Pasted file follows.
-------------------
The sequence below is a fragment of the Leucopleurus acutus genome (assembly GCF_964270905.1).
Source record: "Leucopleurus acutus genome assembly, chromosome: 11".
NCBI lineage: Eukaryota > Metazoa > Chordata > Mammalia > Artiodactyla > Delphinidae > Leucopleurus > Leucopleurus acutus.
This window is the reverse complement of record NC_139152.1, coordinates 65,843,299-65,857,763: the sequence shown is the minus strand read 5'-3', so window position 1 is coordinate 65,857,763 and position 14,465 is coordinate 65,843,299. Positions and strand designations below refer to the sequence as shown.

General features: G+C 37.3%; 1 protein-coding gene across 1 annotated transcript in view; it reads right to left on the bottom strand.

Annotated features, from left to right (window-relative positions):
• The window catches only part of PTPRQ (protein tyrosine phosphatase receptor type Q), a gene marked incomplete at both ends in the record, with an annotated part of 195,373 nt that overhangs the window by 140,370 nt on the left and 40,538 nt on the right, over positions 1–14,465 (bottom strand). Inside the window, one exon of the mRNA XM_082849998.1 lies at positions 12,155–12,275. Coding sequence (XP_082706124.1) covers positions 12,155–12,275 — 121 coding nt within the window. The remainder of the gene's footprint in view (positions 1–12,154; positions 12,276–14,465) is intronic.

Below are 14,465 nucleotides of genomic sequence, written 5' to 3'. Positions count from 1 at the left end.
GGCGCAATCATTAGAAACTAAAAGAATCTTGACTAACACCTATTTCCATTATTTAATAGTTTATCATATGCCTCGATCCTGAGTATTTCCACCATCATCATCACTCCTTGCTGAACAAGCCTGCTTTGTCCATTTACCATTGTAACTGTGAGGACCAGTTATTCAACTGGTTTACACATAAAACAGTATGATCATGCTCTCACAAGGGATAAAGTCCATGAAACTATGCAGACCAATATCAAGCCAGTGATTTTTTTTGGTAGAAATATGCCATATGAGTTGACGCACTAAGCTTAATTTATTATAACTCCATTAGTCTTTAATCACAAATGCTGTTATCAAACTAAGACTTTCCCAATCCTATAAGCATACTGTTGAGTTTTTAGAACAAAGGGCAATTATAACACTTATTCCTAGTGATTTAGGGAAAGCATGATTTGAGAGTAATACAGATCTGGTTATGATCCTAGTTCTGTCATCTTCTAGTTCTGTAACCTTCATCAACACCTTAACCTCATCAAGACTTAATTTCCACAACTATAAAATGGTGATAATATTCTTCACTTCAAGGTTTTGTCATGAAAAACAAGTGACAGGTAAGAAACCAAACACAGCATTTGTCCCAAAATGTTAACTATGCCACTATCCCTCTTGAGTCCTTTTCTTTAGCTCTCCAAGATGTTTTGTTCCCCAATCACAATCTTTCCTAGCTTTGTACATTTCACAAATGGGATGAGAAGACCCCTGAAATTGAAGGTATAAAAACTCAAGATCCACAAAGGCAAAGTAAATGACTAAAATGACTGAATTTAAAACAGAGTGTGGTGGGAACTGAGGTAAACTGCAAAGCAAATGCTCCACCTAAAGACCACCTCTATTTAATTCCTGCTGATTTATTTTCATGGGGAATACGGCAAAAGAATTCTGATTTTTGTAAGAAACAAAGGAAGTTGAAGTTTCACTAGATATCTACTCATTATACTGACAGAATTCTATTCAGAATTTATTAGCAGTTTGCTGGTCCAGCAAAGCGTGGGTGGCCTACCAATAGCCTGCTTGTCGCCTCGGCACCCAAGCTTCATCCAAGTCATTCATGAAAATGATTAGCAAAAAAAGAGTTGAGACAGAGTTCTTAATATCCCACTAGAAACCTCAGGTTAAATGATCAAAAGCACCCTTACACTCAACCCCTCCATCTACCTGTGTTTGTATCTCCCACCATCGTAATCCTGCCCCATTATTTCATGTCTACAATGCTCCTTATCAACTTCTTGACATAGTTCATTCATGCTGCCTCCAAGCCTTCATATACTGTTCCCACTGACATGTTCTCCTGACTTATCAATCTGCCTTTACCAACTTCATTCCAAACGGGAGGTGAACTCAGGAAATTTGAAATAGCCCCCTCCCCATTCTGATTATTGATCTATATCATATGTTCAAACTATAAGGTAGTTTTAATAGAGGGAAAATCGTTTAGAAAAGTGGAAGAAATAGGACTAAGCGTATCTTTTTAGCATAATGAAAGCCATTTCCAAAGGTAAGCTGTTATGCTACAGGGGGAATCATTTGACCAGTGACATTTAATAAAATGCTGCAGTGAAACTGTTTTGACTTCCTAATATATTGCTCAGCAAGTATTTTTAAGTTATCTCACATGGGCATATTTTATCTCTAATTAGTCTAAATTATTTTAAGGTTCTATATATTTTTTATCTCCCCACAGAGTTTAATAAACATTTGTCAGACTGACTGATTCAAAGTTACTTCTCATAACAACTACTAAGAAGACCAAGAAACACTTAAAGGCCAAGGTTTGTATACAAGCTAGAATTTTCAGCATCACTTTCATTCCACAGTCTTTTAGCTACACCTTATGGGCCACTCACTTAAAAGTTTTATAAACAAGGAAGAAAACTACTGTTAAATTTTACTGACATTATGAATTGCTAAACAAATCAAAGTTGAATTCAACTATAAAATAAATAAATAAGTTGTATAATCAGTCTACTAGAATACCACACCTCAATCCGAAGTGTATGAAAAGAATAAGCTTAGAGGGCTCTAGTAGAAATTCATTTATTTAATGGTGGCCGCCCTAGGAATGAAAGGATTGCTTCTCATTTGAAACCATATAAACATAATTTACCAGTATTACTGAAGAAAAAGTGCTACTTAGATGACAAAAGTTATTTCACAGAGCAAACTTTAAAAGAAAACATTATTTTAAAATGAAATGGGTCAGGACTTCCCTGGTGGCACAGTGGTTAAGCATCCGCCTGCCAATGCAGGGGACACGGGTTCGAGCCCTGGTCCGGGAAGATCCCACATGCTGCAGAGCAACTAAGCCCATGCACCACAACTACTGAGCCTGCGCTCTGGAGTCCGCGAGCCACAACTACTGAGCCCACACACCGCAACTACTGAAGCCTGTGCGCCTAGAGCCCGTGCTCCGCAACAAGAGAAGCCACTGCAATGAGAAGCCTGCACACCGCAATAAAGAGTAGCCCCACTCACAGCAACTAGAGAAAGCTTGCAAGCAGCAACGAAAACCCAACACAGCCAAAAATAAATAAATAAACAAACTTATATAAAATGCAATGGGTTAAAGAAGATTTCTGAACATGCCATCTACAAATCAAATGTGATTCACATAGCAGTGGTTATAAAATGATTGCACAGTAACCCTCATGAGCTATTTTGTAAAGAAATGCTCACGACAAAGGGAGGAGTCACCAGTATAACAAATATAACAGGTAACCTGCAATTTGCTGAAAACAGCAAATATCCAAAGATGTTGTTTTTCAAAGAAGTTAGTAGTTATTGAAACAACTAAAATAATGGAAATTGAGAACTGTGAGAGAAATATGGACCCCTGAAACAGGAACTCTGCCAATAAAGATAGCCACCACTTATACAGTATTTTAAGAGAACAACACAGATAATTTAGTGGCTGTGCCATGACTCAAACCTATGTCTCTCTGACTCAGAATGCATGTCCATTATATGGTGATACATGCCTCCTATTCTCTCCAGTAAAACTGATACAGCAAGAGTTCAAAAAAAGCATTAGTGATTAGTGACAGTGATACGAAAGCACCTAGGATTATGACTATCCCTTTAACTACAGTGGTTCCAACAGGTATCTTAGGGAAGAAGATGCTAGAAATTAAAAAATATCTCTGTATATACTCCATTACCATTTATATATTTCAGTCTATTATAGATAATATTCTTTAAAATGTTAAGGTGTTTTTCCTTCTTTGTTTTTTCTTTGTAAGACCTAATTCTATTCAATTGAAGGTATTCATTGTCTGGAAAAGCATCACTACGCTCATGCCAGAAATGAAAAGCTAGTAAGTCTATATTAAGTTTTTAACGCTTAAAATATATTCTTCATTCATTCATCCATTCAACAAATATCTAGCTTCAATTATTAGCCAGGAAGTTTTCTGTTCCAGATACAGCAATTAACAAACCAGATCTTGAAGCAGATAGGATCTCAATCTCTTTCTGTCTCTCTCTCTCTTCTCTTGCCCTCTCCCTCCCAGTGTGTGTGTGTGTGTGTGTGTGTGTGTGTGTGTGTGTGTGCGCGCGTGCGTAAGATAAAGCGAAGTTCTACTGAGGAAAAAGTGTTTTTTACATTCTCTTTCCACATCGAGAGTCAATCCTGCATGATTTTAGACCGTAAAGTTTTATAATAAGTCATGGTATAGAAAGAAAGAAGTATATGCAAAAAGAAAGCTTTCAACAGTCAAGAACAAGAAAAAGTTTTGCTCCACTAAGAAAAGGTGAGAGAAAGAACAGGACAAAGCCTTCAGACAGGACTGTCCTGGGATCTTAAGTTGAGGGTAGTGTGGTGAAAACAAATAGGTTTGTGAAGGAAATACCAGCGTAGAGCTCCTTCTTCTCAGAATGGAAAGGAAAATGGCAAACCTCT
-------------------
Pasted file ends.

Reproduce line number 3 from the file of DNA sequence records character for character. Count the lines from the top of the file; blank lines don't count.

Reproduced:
NCBI lineage: Eukaryota > Metazoa > Chordata > Mammalia > Artiodactyla > Delphinidae > Leucopleurus > Leucopleurus acutus.